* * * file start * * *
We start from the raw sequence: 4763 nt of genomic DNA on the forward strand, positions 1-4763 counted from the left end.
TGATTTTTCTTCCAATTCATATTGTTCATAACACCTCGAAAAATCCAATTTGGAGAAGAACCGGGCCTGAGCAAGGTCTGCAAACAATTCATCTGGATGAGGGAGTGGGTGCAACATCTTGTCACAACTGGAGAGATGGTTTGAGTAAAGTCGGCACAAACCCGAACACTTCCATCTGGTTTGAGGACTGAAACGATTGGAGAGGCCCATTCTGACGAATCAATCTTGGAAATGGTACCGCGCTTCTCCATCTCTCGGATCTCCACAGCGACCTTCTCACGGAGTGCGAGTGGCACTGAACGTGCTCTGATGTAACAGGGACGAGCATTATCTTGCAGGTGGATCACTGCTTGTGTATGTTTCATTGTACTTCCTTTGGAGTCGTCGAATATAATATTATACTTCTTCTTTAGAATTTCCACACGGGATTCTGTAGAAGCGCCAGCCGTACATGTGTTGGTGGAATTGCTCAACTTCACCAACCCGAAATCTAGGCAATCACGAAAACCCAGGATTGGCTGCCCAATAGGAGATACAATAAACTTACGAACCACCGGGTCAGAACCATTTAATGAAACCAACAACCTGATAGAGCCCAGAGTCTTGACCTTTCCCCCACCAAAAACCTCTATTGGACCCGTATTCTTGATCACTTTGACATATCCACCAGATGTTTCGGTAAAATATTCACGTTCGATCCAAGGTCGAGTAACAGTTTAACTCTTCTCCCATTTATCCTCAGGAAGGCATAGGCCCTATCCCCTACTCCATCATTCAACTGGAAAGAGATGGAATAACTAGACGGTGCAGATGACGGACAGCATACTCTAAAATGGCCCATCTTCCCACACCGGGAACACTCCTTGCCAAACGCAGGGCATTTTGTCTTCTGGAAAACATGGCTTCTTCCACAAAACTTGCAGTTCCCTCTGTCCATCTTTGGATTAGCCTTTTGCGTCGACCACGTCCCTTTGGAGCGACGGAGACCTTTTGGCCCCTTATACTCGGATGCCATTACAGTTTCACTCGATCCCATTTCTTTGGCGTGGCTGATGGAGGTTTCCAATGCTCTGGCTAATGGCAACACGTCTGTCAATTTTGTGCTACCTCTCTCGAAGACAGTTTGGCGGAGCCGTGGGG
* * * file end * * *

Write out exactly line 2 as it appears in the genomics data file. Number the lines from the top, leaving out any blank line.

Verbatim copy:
TGATTTTTCTTCCAATTCATATTGTTCATAACACCTCGAAAAATCCAATTTGGAGAAGAACCGGGCCTGAGCAAGGTCTGCAAACAATTCATCTGGATGAGGGAGTGGGTGCAACATCTTGTCACAACTGGAGAGATGGTTTGAGTAAAGTCGGCACAAACCCGAACACTTCCATCTGGTTTGAGGACTGAAACGATTGGAGAGGCCCATTCTGACGAATCAATCTTGGAAATGGTACCGCGCTTCTCCATCTCTCGGATCTCCACAGCGACCTTCTCACGGAGTGCGAGTGGCACTGAACGTGCTCTGATGTAACAGGGACGAGCATTATCTTGCAGGTGGATCACTGCTTGTGTATGTTTCATTGTACTTCCTTTGGAGTCGTCGAATATAATATTATACTTCTTCTTTAGAATTTCCACACGGGATTCTGTAGAAGCGCCAGCCGTACATGTGTTGGTGGAATTGCTCAACTTCACCAACCCGAAATCTAGGCAATCACGAAAACCCAGGATTGGCTGCCCAATAGGAGATACAATAAACTTACGAACCACCGGGTCAGAACCATTTAATGAAACCAACAACCTGATAGAGCCCAGAGTCTTGACCTTTCCCCCACCAAAAACCTCTATTGGACCCGTATTCTTGATCACTTTGACATATCCACCAGATGTTTCGGTAAAATATTCACGTTCGATCCAAGGTCGAGTAACAGTTTAACTCTTCTCCCATTTATCCTCAGGAAGGCATAGGCCCTATCCCCTACTCCATCATTCAACTGGAAAGAGATGGAATAACTAGACGGTGCAGATGACGGACAGCATACTCTAAAATGGCCCATCTTCCCACACCGGGAACACTCCTTGCCAAACGCAGGGCATTTTGTCTTCTGGAAAACATGGCTTCTTCCACAAAACTTGCAGTTCCCTCTGTCCATCTTTGGATTAGCCTTTTGCGTCGACCACGTCCCTTTGGAGCGACGGAGACCTTTTGGCCCCTTATACTCGGATGCCATTACAGTTTCACTCGATCCCATTTCTTTGGCGTGGCTGATGGAGGTTTCCAATGCTCTGGCTAATGGCAACACGTCTGTCAATTTTGTGCTACCTCTCTCGAAGACAGTTTGGCGGAGCCGTGGGG